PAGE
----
Thanks to conferences and candidate interviews for recruiting, I find myself talking to a fair number of folks from other tech companies who are either engineers or in engineering management. Last week, a candidate was talking about how they did a particular project at his company (a mature public tech company). It was then that it suddenly occurred to me that I had heard similar stories many times before.
I now realize that there is a rather pervasive project pattern out there – that of coming up with what can only be called “yet another solution” to a commonly occurring problem, but never talking openly about the chosen path. Some examples of what I would call “commonly occurring problems” are: a spell-checker, typeahead on a search engine, reverse-proxy, load balancer, a recommendation engine, a method for generation of unique ids in a sharded store, etc. I have no issues at all with coming up with one’s own proprietary, home-baked solutions – it is indeed the case that company situations, availability of technologies and product needs are subtly different enough to often require a diversity of solutions.
At first, just the presence of endless varieties of home-baked solutions to the same problem used to baffle me. I now admit that this might be just because it stands in contrast to our software stack at Twitter, which, by virtue of our deep belief in the value of open-source, is heavily built on top of both external and internal open-source technologies.
Developing one’s own solutions is of course fine, but I have found more and more the pattern that whenever someone describes their proprietary technology or software no part of which has ever been made open in any form, it very quickly begins to sound like an unprincipled mish-mash of things hacked together because of company and project-specific circumstances. Worse, those circumstances often turn out to be such that the participant later finds it really difficult to articulate. So, what we end up with is that the work done was an unfortunate waste of time in the global sense of the advancement of the industry. Neither the design choices made, nor the lessons learned, nor any innovations made (small or big) are now available to be built further on. Worse for the company, lack of an unbiased source of review means that the work was likely sub-par.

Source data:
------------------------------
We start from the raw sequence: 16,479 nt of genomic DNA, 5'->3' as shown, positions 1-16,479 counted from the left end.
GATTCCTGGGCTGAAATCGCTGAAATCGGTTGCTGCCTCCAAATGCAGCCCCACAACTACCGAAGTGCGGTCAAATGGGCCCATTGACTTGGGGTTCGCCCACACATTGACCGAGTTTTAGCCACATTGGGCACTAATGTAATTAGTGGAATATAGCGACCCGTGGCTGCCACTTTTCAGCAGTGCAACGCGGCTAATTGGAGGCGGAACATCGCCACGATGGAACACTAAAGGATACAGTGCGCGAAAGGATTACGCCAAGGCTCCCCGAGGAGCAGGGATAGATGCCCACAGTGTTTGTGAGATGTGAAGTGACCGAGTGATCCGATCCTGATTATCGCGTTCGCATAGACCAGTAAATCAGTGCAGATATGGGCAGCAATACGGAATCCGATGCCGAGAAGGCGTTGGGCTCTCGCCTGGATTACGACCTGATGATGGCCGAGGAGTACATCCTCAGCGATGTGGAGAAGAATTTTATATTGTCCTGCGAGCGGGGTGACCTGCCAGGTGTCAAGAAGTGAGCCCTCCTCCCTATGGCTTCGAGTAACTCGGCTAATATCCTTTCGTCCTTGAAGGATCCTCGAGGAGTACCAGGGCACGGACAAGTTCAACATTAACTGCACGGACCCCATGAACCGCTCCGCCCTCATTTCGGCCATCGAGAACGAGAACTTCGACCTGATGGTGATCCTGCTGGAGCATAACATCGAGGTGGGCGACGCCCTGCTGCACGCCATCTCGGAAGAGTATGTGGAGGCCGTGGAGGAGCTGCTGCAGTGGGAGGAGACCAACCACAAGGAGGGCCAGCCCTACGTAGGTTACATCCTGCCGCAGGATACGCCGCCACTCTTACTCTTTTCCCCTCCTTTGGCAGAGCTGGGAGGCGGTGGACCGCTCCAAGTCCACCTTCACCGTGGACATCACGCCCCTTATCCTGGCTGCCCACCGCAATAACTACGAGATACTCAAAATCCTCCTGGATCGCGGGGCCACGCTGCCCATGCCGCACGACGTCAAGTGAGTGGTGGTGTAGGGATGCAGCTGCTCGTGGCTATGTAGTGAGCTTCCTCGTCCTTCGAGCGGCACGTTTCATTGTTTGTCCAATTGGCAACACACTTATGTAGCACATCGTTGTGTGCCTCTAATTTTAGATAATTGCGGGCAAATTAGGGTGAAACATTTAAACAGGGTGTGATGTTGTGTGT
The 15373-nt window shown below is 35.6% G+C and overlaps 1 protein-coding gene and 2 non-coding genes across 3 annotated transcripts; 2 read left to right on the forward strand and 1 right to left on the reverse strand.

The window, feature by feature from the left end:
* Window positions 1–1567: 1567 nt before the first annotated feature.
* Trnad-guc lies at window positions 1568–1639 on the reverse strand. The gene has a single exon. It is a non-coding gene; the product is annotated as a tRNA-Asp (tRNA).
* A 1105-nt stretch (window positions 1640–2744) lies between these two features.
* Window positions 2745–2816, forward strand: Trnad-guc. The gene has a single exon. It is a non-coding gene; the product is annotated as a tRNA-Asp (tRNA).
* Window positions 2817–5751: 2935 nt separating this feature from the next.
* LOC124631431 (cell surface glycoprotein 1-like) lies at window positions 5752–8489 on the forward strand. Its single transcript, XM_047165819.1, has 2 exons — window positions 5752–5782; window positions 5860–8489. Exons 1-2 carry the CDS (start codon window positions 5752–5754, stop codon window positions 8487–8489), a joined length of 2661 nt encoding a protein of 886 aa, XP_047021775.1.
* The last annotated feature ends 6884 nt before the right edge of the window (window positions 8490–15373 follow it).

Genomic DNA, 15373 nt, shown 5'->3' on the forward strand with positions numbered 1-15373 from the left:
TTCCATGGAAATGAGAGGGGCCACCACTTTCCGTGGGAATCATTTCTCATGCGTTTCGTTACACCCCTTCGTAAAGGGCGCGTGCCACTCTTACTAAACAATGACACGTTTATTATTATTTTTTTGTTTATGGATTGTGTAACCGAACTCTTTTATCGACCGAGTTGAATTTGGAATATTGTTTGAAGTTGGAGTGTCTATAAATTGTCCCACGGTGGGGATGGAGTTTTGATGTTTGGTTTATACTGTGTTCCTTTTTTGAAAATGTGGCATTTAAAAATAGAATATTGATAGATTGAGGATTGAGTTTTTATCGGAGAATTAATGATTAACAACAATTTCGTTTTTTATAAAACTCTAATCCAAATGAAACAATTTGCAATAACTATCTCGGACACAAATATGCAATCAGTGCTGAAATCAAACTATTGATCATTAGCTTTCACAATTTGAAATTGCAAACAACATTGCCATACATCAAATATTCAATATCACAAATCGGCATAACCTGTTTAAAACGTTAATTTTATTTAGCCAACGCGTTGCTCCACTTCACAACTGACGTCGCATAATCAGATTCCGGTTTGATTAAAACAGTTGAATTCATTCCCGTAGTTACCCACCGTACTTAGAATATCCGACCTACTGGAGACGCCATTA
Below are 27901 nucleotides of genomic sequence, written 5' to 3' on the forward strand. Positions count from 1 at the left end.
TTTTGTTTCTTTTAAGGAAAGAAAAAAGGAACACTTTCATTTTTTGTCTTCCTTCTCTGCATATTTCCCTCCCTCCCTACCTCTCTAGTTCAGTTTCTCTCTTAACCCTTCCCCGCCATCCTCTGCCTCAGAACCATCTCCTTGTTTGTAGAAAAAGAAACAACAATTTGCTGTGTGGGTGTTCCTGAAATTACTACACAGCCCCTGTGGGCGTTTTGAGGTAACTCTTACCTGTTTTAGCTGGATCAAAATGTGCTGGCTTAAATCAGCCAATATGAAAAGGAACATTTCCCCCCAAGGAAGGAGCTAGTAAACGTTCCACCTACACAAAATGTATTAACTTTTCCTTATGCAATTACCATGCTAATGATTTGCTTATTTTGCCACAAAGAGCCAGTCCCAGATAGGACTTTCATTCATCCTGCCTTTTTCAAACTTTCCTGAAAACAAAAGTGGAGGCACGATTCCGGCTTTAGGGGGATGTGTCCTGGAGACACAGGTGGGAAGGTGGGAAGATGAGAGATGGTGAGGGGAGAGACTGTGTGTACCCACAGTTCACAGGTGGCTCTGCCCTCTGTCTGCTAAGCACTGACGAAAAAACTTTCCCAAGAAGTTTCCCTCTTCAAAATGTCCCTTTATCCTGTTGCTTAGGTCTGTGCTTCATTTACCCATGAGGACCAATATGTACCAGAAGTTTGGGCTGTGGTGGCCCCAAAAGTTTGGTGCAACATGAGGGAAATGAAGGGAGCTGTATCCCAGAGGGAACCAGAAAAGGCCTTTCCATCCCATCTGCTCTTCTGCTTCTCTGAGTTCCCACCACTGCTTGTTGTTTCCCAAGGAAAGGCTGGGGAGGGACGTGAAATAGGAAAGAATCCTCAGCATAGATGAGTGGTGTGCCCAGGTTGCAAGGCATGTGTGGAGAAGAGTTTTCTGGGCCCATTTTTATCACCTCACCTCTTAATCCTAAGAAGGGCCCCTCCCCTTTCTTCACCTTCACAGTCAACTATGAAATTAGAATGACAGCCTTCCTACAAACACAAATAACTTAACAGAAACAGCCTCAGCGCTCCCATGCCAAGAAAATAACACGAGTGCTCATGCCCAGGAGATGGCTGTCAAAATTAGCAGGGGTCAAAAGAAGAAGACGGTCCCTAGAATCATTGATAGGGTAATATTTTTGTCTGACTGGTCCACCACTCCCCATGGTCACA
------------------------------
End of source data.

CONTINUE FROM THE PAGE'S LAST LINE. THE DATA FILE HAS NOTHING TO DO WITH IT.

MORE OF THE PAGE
I understand that there is need for “secret sauce” and proprietary algorithms and projects that can not be talked openly about. But, it is almost never the case in my experience that no part of the project is worth open-sourcing, or talking about in a workshop or publishing a blog post or paper about it. To give just a couple of examples, Twitter’s Revenue team developed and open-sourced Scalding, and the Search/Relevance team has openly talked about projects like earlybird and cassovary. All of these are key technologies from bigger, proprietary projects. Likewise, Facebook has open-sourced and/or published many of their key technologies (e.g., the “Learning Relevance” SIGIR paper that describes a key mechanism it uses in ad-targeting, a variety of interesting stats about its friendship graph, and more). Same holds with LinkedIn and Google over the years.
Therefore, I am convinced that if a project has not publicly opened any part of their work, the quality of work is very likely inferior. This is less damning a verdict on the engineers themselves than on their management chain. More often that not, it is the engineering management that is prone to think that doing the work needed (polishing, documenting, referencing previous work, explaining design choices etc.) is a waste of engineering time and without benefit to the company. This is plainly wrong. Openly talking about your work puts it under scrutiny and forces you to step up your quality and strive for being the best globally. Otherwise, it is too easy for a team to believe that it is under some unique circumstances and constraints such that its solution needed to be uniquely the way it ended up being implemented by the team. Promising yourself to make your choices and solutions open are a sure shot way to guard against this trap.
Personally, I emphasize to the engineers in my team that they absolutely need to open up their work – whether via open-sourcing, publishing a paper, or simply giving a company-wide tech-talk if their work is too sensitive to be published outside the company. It will be great if engineering management everywhere makes this a priority and an integral part of their own responsibility. I am convinced that doing so will help the individual, the company as well as the relevant industry as a whole.